November 2012
AHF & LAHS Launch "Voices of the Manhattan Project"
Excerpts from "Voices of the Manhattan Project"
Take our Survey
"Voices of the Manhattan Project" in the News
Manhattan Project Park Update
A Great Work of Human Collaboration
Quick Links


November was an exciting month as the Atomic Heritage Foundation, with the Los Alamos Historical Society, launched a new website: Voices of the Manhattan Project. With an initial sampling of 26 oral histories, the site has generated nationwide interest and press coverage. Over the next year, we hope to add hundreds of oral histories from many sources. Enjoy!

Manhattan Project veteran William Spindel

AHF & LAHS Launch "Voices of the Manhattan Project"


On November 19, 2012, the Atomic Heritage Foundation and the Los Alamos Historical Society proudly announced the launch of Voices of the Manhattan Project, featuring our oral history collections.



November 19 marked the seventieth anniversary of General Leslie Groves and J. Robert Oppenheimer's search for a site for a research laboratory. Stirling Colgate was a senior at the Los Alamos Boys Ranch School when Oppenheimer visited there.  According to his oral history, Colgate recognized the man in the porkpie hat right away and suspected what might be in store for the isolated mesa. Colgate thought Los Alamos was "a crazy place to do any war thing." The rest is history.


The collection of 26 oral histories is just the beginning. AHF and LAHS hope to add some two hundred from our collections and perhaps many more from organizations at the other Manhattan Project sites and elsewhere. Eventually, the site should provide a rich tapestry of people and perspectives on one of the most significant developments in modern history. 


The Manhattan Project was a great human collaboration. Participants included recent immigrants who fled anti-Semitism in Europe, young men and women straight from high school or college, and numerous Hispanics, Native Americans, and African-Americans. Some 125,000 people worked in secret locations in communities developed by the government for the sole purpose of the project. Most surprisingly, very few knew that they were working on an atomic bomb.


"Voices of the Manhattan Project" highlight some of the challenges that Manhattan Project participants faced, from living in isolated secret cities to solving complex problems with slide rules, the "high-speed computers" of the day. The website also features information about Manhattan Project sites, with a map showing all the sites. We expect the website will become a great resource for scholars, students, and the general public interested in the history and legacy of the Manhattan Project.


This project was made possible by grants from the Institute of Museum and Library Services, the Kerr Foundation, and the M. J. Murdock Charitable Trust.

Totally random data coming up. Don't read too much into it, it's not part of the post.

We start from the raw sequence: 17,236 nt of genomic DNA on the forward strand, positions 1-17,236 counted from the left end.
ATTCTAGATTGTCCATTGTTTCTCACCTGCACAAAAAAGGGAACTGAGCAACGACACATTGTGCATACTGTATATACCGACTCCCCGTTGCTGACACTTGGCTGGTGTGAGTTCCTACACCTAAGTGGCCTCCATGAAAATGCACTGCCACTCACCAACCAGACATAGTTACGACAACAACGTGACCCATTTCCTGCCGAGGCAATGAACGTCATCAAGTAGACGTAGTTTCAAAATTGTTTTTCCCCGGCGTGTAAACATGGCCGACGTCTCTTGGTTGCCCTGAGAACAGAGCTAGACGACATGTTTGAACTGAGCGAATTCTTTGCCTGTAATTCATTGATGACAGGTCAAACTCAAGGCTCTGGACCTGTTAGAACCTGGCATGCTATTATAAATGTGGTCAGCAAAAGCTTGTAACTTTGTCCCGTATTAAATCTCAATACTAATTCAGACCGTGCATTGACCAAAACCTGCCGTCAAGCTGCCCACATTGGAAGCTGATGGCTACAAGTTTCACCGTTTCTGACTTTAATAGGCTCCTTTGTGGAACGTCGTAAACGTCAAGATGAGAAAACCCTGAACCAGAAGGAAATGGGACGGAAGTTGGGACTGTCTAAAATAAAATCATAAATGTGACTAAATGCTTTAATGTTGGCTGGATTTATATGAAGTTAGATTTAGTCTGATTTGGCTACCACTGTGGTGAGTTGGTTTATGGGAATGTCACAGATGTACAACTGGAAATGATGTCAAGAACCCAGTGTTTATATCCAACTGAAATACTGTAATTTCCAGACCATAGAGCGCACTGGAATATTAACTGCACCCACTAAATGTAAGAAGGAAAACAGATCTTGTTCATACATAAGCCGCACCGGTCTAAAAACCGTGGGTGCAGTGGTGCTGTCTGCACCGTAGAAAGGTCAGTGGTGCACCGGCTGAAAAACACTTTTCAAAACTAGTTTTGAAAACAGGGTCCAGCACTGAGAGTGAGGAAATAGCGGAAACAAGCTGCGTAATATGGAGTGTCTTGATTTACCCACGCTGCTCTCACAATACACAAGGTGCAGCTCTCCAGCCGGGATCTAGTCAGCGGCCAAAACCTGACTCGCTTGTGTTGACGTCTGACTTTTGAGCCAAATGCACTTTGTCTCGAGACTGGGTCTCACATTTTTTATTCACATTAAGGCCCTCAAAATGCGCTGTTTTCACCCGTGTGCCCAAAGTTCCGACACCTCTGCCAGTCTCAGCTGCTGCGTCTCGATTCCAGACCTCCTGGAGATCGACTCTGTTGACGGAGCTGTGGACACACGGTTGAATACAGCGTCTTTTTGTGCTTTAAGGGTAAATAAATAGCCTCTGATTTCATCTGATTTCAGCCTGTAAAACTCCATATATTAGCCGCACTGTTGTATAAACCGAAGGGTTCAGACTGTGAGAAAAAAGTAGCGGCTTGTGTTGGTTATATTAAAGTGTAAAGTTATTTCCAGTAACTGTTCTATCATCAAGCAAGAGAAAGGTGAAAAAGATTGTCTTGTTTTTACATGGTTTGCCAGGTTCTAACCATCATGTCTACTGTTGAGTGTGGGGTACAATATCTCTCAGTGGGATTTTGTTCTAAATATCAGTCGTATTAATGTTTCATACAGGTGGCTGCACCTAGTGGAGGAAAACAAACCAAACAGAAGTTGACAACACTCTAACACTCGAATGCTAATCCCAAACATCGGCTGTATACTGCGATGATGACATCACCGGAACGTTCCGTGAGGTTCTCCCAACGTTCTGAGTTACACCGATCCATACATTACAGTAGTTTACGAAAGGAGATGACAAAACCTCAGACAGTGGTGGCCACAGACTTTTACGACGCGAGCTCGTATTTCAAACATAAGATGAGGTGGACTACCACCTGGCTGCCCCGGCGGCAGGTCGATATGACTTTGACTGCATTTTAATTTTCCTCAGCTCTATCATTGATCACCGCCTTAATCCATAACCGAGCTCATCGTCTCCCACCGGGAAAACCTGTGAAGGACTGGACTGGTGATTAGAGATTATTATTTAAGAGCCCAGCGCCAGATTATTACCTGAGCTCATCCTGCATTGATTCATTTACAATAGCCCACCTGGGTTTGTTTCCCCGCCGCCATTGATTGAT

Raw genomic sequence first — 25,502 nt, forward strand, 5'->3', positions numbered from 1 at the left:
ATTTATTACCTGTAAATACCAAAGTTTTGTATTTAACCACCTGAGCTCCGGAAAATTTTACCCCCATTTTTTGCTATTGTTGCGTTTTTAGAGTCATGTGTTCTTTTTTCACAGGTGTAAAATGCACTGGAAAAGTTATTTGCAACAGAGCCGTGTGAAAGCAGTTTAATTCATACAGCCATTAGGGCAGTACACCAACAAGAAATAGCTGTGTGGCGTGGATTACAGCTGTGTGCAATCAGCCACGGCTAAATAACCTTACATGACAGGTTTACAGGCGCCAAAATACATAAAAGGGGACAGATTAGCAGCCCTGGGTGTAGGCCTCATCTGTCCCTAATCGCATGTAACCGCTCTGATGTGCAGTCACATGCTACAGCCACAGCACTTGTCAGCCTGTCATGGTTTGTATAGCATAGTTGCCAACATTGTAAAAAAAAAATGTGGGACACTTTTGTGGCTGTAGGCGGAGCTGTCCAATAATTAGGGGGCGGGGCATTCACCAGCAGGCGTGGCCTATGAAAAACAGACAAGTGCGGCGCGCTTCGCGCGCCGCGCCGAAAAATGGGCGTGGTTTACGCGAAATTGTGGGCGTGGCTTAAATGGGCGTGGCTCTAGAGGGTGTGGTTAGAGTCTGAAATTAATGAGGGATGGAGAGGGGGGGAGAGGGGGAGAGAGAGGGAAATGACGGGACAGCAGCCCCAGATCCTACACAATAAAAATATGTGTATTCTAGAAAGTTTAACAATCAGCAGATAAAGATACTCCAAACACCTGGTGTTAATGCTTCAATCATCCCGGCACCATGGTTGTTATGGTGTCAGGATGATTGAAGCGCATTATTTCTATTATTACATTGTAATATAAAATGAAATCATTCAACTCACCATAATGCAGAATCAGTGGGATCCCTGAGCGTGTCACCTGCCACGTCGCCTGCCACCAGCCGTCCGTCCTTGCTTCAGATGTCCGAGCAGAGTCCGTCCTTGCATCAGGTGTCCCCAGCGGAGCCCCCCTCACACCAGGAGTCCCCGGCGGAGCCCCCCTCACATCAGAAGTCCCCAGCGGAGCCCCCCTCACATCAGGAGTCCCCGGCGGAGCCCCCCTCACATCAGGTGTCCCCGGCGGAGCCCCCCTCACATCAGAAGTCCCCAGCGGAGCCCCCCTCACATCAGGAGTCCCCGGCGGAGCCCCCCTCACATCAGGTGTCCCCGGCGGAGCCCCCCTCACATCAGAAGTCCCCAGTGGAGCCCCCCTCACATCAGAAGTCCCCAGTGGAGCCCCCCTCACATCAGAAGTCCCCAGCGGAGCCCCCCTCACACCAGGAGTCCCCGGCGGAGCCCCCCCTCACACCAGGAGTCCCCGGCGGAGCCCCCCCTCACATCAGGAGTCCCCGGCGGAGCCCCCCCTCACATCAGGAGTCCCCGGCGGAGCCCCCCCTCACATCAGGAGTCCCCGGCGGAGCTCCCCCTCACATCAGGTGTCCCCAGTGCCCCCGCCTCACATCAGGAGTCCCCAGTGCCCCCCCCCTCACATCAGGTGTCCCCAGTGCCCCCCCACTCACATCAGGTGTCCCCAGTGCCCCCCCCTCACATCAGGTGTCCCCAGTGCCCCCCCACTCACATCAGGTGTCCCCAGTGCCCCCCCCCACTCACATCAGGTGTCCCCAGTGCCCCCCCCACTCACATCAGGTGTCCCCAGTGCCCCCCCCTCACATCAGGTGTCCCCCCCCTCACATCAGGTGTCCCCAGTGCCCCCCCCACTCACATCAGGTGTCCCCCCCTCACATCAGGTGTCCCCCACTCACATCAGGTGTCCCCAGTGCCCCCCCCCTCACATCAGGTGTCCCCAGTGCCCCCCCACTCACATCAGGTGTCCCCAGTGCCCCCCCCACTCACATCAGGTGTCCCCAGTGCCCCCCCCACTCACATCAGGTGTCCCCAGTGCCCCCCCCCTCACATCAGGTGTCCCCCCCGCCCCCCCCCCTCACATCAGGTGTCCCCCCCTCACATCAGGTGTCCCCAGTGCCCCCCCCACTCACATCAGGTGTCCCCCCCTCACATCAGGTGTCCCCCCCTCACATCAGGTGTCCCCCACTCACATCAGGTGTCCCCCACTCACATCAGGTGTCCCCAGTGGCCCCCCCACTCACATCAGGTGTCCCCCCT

Excerpts from "Voices of the Manhattan Project"


Lawrence Denton (Hanford): "They built a big theater and big rec hall for our entertainment. We had outdoor theaters, too, but they weren't too good in wind storms. You had to sit there with goggles on to watch a movie! But it was something to do. Then we would walk up to White Bluffs and get an ice cream cone. Why, it was only two miles. It was an amazing experience for a man from northern Idaho to come into a camp of 50,000 people going day and night."



Colleen Black (Oak Ridge): "And we couldn't wear nylon hose; the nylons were going to make parachutes. Our lipsticks came in little cardboard containers because the lipstick factories were making bullets. So it was very difficult to be glamorous. We tried. We had leg makeup and would paint our legs to look like we had on hose. We'd take our eyebrow pencils and draw the seam up the side because that was the fashion then. But if it rained, look out!"



George Cowan (Met Lab, Columbia, Los Alamos): "I should mention maybe that one of the great things in the postwar era was the Theoretical Division poker club. I was not a member of Theoretical Division, but I was a member of the weekly poker group. And it had traveling guests: Edward Teller played, Johnny von Neumann played, just about everybody that came by that was willing to play poker would be invited to play in that poker game."


Veronica Taylor (Hanford): "Well, the Columbia River has played a very important part of our life. I remember the very first time that I saw it, I was just floored by the size of the Columbia River when we used to come down here and camp. I was just a very small young girl, and we used to camp along the riverside. And there were farmers in the area that had orchards and grew fruit and vegetables. And Indian people, in the early years, used to come down here and camp quite a bit and they used to fish and gather the roots and the berries, for medicine and for trading purposes, that they conducted along the river areas." 



Joseph Dykstra (Oak Ridge): "And we had bicycles [in the K-25 plant] so that people could get around. In fact, I requisitioned a battery-operated golf cart, Cushman golf cart...because this poor foreman had to go back and forth over a whole mile all day. The operators had bicycles just to go within their own building, but that guy would wear himself out because going several miles during the eight hours. But they rejected the requisition with a note that "We don't spend federal money for golf carts." So we rewrote the requisition for a battery-powered mobile unit and we got it."